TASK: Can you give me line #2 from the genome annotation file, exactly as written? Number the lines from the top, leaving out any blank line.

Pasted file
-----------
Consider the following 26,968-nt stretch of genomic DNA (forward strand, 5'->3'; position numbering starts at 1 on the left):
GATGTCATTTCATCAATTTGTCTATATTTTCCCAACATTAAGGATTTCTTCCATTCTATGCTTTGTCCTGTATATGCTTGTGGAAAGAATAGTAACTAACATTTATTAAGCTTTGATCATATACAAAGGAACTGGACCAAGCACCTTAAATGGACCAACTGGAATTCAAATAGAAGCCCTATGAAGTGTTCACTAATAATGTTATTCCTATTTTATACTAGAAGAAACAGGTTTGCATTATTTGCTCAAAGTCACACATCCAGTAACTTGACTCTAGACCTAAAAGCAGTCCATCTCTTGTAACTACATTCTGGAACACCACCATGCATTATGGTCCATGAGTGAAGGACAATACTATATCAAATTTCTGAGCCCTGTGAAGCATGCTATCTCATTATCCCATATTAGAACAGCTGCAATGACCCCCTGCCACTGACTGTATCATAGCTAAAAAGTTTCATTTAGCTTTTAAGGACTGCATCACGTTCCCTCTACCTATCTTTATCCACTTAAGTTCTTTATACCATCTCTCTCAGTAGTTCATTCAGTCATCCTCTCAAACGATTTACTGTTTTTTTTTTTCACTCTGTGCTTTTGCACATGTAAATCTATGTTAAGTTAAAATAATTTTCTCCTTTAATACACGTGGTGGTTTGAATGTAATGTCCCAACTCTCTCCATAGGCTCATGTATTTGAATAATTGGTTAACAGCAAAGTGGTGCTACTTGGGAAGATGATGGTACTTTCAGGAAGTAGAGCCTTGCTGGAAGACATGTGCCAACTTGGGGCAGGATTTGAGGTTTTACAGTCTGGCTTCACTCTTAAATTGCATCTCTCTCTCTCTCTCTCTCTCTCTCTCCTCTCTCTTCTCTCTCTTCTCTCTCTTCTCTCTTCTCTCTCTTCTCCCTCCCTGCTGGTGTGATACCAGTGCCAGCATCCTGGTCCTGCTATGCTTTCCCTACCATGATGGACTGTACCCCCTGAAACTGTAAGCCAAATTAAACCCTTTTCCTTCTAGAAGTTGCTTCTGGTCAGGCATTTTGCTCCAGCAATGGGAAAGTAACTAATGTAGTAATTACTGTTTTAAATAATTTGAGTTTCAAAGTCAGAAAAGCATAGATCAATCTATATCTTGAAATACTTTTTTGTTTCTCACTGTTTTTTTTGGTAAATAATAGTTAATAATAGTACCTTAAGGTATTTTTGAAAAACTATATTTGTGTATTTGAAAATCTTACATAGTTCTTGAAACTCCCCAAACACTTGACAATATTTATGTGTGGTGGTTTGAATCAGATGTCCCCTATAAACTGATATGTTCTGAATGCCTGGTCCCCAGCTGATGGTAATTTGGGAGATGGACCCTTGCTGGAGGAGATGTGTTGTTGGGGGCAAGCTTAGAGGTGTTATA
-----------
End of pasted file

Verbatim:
GATGTCATTTCATCAATTTGTCTATATTTTCCCAACATTAAGGATTTCTTCCATTCTATGCTTTGTCCTGTATATGCTTGTGGAAAGAATAGTAACTAACATTTATTAAGCTTTGATCATATACAAAGGAACTGGACCAAGCACCTTAAATGGACCAACTGGAATTCAAATAGAAGCCCTATGAAGTGTTCACTAATAATGTTATTCCTATTTTATACTAGAAGAAACAGGTTTGCATTATTTGCTCAAAGTCACACATCCAGTAACTTGACTCTAGACCTAAAAGCAGTCCATCTCTTGTAACTACATTCTGGAACACCACCATGCATTATGGTCCATGAGTGAAGGACAATACTATATCAAATTTCTGAGCCCTGTGAAGCATGCTATCTCATTATCCCATATTAGAACAGCTGCAATGACCCCCTGCCACTGACTGTATCATAGCTAAAAAGTTTCATTTAGCTTTTAAGGACTGCATCACGTTCCCTCTACCTATCTTTATCCACTTAAGTTCTTTATACCATCTCTCTCAGTAGTTCATTCAGTCATCCTCTCAAACGATTTACTGTTTTTTTTTTTCACTCTGTGCTTTTGCACATGTAAATCTATGTTAAGTTAAAATAATTTTCTCCTTTAATACACGTGGTGGTTTGAATGTAATGTCCCAACTCTCTCCATAGGCTCATGTATTTGAATAATTGGTTAACAGCAAAGTGGTGCTACTTGGGAAGATGATGGTACTTTCAGGAAGTAGAGCCTTGCTGGAAGACATGTGCCAACTTGGGGCAGGATTTGAGGTTTTACAGTCTGGCTTCACTCTTAAATTGCATCTCTCTCTCTCTCTCTCTCTCTCTCTCCTCTCTCTTCTCTCTCTTCTCTCTCTTCTCTCTTCTCTCTCTTCTCCCTCCCTGCTGGTGTGATACCAGTGCCAGCATCCTGGTCCTGCTATGCTTTCCCTACCATGATGGACTGTACCCCCTGAAACTGTAAGCCAAATTAAACCCTTTTCCTTCTAGAAGTTGCTTCTGGTCAGGCATTTTGCTCCAGCAATGGGAAAGTAACTAATGTAGTAATTACTGTTTTAAATAATTTGAGTTTCAAAGTCAGAAAAGCATAGATCAATCTATATCTTGAAATACTTTTTTGTTTCTCACTGTTTTTTTTGGTAAATAATAGTTAATAATAGTACCTTAAGGTATTTTTGAAAAACTATATTTGTGTATTTGAAAATCTTACATAGTTCTTGAAACTCCCCAAACACTTGACAATATTTATGTGTGGTGGTTTGAATCAGATGTCCCCTATAAACTGATATGTTCTGAATGCCTGGTCCCCAGCTGATGGTAATTTGGGAGATGGACCCTTGCTGGAGGAGATGTGTTGTTGGGGGCAAGCTTAGAGGTGTTATA